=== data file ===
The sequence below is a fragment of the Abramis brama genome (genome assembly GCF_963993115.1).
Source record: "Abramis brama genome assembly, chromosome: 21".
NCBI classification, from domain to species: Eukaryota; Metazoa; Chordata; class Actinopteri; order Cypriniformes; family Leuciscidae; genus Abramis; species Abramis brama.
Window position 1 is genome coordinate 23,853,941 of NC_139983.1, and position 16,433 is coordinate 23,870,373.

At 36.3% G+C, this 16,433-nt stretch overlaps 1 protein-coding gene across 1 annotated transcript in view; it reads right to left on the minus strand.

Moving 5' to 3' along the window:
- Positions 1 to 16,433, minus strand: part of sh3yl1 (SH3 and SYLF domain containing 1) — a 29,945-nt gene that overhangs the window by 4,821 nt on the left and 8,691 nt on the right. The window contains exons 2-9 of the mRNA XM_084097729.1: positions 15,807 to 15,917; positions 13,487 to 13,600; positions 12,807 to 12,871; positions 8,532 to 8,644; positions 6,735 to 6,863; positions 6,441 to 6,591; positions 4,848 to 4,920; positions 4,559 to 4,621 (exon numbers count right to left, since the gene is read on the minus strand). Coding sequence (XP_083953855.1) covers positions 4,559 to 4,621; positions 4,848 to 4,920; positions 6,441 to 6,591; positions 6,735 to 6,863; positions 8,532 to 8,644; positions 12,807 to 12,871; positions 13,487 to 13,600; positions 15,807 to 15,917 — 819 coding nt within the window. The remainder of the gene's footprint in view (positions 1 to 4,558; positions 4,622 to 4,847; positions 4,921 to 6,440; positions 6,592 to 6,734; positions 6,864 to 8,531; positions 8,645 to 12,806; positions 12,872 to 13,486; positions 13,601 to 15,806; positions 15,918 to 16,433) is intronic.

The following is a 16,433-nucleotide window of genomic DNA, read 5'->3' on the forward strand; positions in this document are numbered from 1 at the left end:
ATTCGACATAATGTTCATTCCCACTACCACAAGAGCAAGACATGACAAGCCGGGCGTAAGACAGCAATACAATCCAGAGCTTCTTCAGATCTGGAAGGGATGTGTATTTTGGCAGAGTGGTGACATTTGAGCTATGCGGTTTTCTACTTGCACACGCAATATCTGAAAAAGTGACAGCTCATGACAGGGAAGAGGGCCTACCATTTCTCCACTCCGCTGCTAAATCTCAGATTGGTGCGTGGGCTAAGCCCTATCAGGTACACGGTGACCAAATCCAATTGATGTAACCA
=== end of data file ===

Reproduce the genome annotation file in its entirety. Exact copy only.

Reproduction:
The sequence below is a fragment of the Abramis brama genome (genome assembly GCF_963993115.1).
Source record: "Abramis brama genome assembly, chromosome: 21".
NCBI classification, from domain to species: Eukaryota; Metazoa; Chordata; class Actinopteri; order Cypriniformes; family Leuciscidae; genus Abramis; species Abramis brama.
Window position 1 is genome coordinate 23,853,941 of NC_139983.1, and position 16,433 is coordinate 23,870,373.

At 36.3% G+C, this 16,433-nt stretch overlaps 1 protein-coding gene across 1 annotated transcript in view; it reads right to left on the minus strand.

Moving 5' to 3' along the window:
- Positions 1 to 16,433, minus strand: part of sh3yl1 (SH3 and SYLF domain containing 1) — a 29,945-nt gene that overhangs the window by 4,821 nt on the left and 8,691 nt on the right. The window contains exons 2-9 of the mRNA XM_084097729.1: positions 15,807 to 15,917; positions 13,487 to 13,600; positions 12,807 to 12,871; positions 8,532 to 8,644; positions 6,735 to 6,863; positions 6,441 to 6,591; positions 4,848 to 4,920; positions 4,559 to 4,621 (exon numbers count right to left, since the gene is read on the minus strand). Coding sequence (XP_083953855.1) covers positions 4,559 to 4,621; positions 4,848 to 4,920; positions 6,441 to 6,591; positions 6,735 to 6,863; positions 8,532 to 8,644; positions 12,807 to 12,871; positions 13,487 to 13,600; positions 15,807 to 15,917 — 819 coding nt within the window. The remainder of the gene's footprint in view (positions 1 to 4,558; positions 4,622 to 4,847; positions 4,921 to 6,440; positions 6,592 to 6,734; positions 6,864 to 8,531; positions 8,645 to 12,806; positions 12,872 to 13,486; positions 13,601 to 15,806; positions 15,918 to 16,433) is intronic.

The following is a 16,433-nucleotide window of genomic DNA, read 5'->3' on the forward strand; positions in this document are numbered from 1 at the left end:
ATTCGACATAATGTTCATTCCCACTACCACAAGAGCAAGACATGACAAGCCGGGCGTAAGACAGCAATACAATCCAGAGCTTCTTCAGATCTGGAAGGGATGTGTATTTTGGCAGAGTGGTGACATTTGAGCTATGCGGTTTTCTACTTGCACACGCAATATCTGAAAAAGTGACAGCTCATGACAGGGAAGAGGGCCTACCATTTCTCCACTCCGCTGCTAAATCTCAGATTGGTGCGTGGGCTAAGCCCTATCAGGTACACGGTGACCAAATCCAATTGATGTAACCA